Neutrophil human Fcg Receptor IIA and the b2 integrin Mac-1 cross-talk in autoimmune disease

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Neutrophil human Fcg Receptor IIA and the b2 integrin Mac-1 cross-talk in autoimmune disease

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Title: Neutrophil human Fcg Receptor IIA and the b2 integrin Mac-1 cross-talk in autoimmune disease
Author: Rosetti Sciutto, Florencia
Citation: Rosetti Sciutto, Florencia. 2014. Neutrophil human Fcg Receptor IIA and the b2 integrin Mac-1 cross-talk in autoimmune disease. Doctoral dissertation, Harvard University.
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Abstract: Systemic lupus erythematosus (SLE) is a chronic multiorgan autoimmune disorder characterized by abundant immune complex (IC) deposition, with nephritis being a major cause of morbidity and mortality. Yet, IC deposition alone is not sufficient for disease development suggesting that additional factors dictate the propensity for developing target organ injury. Genome-wide association studies have identified polymorphisms in the leukocyte integrin Mac-1 (CD11b/CD18, ITGAM) that associate with lupus nephritis. Although Mac-1 promotes inflammation by triggering leukocyte recruitment and cytotoxic functions, there is emerging evidence that it may also serve protective roles under certain conditions. We demonstrate that Mac-1 deficiency in the context of the uniquely human FcgRIIA a receptor that binds IgG-IC, promotes susceptibility to lupus nephritis in two independent animal models. Analysis of renal tissue and intravital microscopy revealed that Mac-1 modulates neutrophil recruitment by FcgRIIA. The SLE-associated variant of Mac-1 rs1143679 (R77H), results in reduced Mac-1 functions, but the underlying mechanism remains undefined. CD18 integrin mediated adhesion is a multistep process that begins with affinity changes for ligand via transmission of allosteric signals. Moreover, mechanical forces (e.g. shear flow) paradoxically increase the lifetime of integrin-ligand bonds, referred to as "catch-bonds". Here, we show that expression of Mac-1 R77H on neutrophils, and blocking antibodies to the extracellular b-propeller domain in which it resides, markedly impairs Mac-1 adhesion to ligand under shear flow. R77H expressing cells exhibit a shift in equilibrium towards a bent conformation, a lower affinity and on- and off- rate for ligand and an inability to form catch-bonds. Additional mutants and activating antibodies reveal that R77H prevents allosteric signal transmission to the aI-domain required for productive ligand binding.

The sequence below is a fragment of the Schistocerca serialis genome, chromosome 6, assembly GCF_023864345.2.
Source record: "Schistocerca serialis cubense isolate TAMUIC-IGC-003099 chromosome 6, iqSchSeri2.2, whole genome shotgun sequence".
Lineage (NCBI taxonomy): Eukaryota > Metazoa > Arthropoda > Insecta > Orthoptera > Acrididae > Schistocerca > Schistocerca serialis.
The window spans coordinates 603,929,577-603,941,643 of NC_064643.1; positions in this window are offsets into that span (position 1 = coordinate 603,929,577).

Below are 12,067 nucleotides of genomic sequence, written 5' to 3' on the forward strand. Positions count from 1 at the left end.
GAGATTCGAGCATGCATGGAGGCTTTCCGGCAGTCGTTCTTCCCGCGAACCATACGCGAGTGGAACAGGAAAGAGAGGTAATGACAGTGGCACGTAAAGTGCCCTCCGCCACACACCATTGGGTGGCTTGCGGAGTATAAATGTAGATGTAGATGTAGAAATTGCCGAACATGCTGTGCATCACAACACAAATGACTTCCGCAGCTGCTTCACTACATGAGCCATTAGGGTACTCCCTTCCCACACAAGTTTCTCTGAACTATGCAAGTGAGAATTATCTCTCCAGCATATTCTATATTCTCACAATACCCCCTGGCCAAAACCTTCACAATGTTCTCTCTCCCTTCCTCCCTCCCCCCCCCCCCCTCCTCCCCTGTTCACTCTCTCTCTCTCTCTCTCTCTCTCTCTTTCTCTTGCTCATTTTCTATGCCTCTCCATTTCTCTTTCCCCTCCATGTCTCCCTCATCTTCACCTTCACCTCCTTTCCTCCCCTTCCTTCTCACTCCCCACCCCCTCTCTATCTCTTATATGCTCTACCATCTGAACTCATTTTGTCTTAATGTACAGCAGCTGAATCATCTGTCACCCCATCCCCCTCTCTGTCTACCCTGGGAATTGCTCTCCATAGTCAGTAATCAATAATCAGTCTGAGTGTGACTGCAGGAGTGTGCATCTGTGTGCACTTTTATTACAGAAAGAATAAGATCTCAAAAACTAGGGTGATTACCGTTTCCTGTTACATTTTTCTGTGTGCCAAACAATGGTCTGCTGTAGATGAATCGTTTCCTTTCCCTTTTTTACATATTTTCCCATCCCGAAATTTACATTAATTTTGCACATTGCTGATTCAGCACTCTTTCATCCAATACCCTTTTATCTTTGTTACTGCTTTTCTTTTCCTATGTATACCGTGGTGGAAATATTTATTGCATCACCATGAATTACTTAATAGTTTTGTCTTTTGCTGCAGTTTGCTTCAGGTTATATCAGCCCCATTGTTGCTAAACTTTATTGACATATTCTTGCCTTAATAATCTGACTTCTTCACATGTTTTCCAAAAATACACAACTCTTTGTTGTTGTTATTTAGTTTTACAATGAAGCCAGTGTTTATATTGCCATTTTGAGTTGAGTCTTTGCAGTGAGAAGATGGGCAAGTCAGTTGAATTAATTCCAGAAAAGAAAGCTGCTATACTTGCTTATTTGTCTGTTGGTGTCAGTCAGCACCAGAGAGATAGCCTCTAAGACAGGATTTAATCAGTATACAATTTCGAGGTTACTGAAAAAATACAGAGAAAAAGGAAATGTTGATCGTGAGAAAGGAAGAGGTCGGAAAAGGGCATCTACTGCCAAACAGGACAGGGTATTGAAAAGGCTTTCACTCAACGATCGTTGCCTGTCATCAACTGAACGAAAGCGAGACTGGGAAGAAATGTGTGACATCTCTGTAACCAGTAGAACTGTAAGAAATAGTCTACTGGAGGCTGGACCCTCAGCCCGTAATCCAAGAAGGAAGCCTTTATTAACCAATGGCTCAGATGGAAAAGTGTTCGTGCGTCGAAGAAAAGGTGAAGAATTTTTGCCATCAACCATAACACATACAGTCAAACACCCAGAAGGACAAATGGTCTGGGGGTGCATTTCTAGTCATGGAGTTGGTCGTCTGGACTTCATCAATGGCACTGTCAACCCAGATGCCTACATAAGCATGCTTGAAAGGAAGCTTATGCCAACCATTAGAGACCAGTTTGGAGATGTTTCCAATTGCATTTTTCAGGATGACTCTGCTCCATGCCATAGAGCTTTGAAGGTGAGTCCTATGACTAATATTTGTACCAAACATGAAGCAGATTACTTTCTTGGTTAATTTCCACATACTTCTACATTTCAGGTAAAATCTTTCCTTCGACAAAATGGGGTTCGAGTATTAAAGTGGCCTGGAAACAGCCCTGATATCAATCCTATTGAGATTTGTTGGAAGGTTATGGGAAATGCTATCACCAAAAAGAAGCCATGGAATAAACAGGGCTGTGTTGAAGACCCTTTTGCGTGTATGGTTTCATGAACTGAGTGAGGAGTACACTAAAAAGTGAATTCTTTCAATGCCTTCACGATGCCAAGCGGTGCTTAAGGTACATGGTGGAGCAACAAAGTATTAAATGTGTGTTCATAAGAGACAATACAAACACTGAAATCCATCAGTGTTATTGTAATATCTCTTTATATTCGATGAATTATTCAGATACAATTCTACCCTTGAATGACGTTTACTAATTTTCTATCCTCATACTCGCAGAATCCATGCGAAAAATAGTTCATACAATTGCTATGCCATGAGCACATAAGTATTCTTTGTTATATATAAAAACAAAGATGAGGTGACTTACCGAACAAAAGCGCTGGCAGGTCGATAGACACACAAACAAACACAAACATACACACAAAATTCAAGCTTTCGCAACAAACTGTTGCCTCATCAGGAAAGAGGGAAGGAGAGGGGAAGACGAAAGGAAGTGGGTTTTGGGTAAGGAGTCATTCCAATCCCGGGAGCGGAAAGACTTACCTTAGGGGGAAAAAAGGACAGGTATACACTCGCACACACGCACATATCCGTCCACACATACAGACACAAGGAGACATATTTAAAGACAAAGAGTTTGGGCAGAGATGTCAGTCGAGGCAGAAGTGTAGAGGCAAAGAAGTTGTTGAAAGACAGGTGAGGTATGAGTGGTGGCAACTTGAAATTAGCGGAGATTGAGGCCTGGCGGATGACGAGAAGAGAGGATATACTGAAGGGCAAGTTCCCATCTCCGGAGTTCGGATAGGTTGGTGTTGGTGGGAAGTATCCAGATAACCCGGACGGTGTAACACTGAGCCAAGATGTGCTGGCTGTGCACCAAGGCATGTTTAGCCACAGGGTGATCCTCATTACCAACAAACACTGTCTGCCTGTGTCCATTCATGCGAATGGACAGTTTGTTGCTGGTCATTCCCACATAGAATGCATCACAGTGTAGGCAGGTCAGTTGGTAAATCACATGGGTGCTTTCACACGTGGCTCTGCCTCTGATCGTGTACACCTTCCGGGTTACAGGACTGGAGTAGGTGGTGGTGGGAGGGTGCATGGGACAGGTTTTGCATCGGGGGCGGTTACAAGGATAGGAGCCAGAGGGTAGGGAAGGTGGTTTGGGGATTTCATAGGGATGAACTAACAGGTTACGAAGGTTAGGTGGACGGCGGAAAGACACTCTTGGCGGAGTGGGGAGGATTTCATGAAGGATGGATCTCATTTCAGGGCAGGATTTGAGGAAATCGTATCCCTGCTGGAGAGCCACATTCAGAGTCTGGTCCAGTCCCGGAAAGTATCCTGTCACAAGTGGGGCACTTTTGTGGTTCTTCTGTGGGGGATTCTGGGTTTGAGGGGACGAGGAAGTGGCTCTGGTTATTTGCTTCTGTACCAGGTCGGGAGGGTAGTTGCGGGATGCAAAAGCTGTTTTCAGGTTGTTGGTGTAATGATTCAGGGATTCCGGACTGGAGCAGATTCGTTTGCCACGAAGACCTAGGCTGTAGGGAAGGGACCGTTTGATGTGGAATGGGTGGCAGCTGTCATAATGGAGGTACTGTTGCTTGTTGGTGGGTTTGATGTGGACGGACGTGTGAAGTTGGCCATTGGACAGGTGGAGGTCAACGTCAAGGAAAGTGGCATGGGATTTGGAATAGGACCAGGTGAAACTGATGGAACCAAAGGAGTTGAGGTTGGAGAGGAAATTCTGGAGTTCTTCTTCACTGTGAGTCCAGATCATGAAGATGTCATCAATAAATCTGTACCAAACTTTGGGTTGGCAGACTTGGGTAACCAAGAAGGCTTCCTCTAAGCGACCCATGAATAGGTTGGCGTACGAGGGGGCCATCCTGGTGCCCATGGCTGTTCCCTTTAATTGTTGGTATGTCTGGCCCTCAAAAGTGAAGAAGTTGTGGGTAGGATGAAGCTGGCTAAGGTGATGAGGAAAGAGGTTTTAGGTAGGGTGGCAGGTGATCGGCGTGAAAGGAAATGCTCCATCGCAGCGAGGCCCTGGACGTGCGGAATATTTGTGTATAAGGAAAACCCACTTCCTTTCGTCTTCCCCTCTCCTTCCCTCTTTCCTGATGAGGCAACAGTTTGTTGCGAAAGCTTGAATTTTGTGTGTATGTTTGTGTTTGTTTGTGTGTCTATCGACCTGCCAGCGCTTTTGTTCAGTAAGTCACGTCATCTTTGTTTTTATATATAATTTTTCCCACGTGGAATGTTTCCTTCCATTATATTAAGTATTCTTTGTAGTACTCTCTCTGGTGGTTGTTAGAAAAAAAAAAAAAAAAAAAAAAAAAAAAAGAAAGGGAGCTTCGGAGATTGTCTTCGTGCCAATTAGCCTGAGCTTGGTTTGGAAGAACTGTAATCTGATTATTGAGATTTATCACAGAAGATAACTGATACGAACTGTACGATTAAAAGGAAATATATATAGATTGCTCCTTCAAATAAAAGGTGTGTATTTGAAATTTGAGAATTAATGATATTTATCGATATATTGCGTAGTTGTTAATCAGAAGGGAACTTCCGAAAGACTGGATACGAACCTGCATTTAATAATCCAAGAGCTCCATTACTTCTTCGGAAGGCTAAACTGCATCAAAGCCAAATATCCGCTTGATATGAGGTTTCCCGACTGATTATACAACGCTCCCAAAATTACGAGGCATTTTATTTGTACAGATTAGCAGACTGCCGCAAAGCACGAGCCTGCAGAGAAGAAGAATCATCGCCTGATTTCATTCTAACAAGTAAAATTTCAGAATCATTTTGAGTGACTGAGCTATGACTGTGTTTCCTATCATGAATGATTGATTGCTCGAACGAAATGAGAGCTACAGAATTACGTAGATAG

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Citable link to this page: http://nrs.harvard.edu/urn-3:HUL.InstRepos:12274121
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